Recency Effect
A phenomenon whereby recall for the last few items in a list is particularly good. May occur because the last few words are still in short-term memory when you try to recall the list.
Context-Dependent Memories
Memories that are helped or hindered by similarities or differences between the contexts in which they are learned & recalled. An example would be studying in a classroom to aid in recall when taking a test in a classroom.
State-Dependent Memories
Memories that are helped or hindered by similarities or differences in a person's internal state during learning versus recall. An example would be remembering positive incidents when one is in a positive mood.
Tip-of-the-Tongue Phenomenon
Incomplete knowledge, where a feature or letter of a word can be recalled, but not the full word itself. This spreading of information relates back to the principle of spreading activation in the semantic network theory of memory.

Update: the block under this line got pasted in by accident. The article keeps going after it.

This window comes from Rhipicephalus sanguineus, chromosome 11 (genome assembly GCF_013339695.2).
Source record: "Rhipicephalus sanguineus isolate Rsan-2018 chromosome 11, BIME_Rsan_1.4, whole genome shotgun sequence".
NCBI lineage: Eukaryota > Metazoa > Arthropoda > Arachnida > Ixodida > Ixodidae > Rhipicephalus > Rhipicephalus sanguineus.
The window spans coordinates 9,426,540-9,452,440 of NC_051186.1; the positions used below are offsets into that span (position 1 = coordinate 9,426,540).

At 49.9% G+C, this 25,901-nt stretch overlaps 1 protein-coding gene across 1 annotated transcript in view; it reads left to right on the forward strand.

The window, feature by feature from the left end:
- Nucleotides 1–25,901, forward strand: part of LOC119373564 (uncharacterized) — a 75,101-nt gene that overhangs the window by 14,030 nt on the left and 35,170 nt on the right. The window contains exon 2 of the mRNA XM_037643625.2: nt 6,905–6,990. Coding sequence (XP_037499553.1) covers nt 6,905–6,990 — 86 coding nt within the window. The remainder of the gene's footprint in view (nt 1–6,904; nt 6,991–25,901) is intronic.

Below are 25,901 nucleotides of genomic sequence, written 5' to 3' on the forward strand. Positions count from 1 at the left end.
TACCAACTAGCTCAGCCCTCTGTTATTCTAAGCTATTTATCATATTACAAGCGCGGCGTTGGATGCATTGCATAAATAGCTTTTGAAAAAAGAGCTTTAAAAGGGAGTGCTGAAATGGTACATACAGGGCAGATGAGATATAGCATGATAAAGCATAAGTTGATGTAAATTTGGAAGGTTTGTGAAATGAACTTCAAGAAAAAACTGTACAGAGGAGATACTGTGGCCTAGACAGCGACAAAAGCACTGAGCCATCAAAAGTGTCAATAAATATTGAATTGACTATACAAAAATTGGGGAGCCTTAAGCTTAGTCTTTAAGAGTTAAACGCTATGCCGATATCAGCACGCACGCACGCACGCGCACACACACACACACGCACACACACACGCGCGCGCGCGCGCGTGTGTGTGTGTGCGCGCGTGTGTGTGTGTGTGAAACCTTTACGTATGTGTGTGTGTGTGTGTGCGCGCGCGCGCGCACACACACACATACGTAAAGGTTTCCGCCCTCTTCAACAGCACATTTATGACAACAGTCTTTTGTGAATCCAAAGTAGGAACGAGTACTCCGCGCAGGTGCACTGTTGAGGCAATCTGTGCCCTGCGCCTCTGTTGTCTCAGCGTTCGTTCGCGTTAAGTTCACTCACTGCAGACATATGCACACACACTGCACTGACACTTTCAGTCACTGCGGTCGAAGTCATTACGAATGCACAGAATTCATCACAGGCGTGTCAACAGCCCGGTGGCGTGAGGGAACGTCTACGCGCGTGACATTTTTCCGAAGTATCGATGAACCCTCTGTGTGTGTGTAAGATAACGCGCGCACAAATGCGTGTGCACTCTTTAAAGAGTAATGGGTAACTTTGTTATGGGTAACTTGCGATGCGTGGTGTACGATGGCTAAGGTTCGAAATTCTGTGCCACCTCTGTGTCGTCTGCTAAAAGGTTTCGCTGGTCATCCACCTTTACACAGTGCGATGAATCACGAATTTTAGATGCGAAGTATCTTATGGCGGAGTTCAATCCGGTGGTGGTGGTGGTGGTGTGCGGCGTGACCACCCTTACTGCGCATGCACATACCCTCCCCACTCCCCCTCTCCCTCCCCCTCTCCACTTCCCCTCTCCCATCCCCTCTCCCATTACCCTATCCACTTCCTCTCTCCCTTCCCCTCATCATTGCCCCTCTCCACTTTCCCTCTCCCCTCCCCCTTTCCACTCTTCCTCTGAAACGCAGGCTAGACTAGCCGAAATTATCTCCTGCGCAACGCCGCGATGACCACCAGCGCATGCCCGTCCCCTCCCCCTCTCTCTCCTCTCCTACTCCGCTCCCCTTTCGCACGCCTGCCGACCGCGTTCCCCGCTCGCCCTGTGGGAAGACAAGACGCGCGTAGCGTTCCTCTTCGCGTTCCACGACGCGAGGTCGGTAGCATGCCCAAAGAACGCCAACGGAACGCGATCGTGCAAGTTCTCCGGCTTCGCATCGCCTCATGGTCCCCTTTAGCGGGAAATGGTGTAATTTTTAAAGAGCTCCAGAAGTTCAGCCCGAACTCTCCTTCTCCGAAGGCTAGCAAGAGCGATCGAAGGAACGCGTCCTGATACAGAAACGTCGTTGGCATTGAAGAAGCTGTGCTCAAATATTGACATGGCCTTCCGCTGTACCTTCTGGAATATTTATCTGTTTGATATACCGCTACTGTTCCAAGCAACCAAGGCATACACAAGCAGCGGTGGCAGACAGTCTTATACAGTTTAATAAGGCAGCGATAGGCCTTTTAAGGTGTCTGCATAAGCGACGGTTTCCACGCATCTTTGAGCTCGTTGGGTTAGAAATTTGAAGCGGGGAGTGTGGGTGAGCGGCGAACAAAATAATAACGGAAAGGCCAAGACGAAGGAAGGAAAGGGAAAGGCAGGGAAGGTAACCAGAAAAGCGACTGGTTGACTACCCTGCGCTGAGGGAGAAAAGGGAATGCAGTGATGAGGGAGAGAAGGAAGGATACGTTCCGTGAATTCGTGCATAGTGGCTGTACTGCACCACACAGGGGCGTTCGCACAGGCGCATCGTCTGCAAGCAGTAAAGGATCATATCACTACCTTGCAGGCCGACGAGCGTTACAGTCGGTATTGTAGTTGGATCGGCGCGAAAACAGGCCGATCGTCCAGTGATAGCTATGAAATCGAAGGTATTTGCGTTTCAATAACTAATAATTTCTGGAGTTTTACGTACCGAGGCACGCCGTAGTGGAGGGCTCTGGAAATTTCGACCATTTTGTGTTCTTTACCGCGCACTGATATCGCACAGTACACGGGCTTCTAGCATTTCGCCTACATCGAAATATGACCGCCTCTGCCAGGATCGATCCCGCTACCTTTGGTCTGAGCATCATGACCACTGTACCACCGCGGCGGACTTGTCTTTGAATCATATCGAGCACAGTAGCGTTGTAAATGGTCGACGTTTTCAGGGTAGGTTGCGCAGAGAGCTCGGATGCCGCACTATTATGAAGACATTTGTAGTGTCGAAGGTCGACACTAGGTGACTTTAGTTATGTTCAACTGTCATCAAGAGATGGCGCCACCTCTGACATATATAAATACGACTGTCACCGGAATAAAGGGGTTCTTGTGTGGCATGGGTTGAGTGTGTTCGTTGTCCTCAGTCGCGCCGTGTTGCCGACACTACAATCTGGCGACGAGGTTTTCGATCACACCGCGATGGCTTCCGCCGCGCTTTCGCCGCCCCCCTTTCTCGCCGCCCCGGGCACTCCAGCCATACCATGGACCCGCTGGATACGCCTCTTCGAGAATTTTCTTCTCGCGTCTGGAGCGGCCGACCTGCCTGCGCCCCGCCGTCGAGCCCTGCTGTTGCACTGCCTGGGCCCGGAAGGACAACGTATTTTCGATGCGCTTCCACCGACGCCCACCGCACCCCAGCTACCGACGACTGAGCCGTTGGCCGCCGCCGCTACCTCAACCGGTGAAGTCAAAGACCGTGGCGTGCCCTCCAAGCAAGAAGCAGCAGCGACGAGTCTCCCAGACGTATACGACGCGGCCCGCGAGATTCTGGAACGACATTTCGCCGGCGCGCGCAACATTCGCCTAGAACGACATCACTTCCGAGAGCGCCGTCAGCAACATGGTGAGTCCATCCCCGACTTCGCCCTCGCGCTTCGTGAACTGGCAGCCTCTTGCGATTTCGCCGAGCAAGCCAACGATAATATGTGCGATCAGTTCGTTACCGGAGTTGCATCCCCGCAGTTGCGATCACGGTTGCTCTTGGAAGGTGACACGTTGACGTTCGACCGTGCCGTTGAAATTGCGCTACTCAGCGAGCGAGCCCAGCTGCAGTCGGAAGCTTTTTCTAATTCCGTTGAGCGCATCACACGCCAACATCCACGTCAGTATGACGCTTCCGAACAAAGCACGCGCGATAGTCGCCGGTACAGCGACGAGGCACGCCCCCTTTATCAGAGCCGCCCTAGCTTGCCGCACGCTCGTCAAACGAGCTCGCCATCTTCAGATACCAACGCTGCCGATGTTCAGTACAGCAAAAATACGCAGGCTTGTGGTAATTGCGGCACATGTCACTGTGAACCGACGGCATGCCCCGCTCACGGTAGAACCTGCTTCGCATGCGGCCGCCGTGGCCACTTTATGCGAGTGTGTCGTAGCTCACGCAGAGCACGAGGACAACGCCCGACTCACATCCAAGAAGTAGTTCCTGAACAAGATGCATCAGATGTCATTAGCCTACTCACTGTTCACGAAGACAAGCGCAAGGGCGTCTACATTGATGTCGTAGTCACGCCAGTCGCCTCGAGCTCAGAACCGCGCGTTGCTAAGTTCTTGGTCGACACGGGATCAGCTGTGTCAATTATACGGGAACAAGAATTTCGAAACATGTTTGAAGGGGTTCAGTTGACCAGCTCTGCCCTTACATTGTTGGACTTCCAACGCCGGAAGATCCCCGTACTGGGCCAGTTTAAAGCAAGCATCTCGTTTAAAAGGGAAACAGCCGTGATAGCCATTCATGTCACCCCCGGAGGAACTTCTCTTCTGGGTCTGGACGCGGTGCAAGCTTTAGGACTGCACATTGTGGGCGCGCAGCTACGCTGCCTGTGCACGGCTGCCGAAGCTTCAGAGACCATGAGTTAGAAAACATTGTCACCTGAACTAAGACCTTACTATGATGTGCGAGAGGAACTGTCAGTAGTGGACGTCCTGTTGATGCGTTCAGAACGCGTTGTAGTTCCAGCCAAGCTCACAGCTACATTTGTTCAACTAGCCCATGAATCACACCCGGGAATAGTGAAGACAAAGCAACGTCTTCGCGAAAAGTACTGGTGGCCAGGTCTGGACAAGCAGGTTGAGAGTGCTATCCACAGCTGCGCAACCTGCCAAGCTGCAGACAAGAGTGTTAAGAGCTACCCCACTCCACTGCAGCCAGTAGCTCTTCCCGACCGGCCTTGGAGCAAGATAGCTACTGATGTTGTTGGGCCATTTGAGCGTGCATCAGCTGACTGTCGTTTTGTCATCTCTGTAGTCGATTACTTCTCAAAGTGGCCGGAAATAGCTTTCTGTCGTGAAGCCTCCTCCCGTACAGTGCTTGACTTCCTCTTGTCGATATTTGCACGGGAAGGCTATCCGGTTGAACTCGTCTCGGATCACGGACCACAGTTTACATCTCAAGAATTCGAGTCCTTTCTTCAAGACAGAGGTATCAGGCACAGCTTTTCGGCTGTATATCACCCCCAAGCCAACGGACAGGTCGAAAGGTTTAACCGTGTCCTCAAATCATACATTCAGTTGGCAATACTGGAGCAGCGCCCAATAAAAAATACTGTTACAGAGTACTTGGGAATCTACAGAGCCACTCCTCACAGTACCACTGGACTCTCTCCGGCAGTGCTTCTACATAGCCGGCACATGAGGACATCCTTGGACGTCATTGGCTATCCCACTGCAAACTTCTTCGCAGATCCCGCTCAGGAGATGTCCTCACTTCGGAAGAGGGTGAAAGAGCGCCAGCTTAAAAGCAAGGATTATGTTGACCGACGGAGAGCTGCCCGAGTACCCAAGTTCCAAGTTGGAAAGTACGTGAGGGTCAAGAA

Parallel Distributed Processing (PDP) Models of Memory
Model of memory suggesting that newly learned facts alter our general knowledge of the world. Learned associations between specific facts come together to form constructed memories. Despite having a network based on limited or biased information, these networks can produce spontaneous generalizations that may or may not be helpful. When someone tells you they bought a car, you know what it essentially looks like without needing to see it. However, if most people you spend time with are college students, you may assume everyone is, when in fact, someone very well may not be.
Decay
The gradual disappearance of information from memory, and occurs mostly in short-term memory. As new information is added, older information fades away.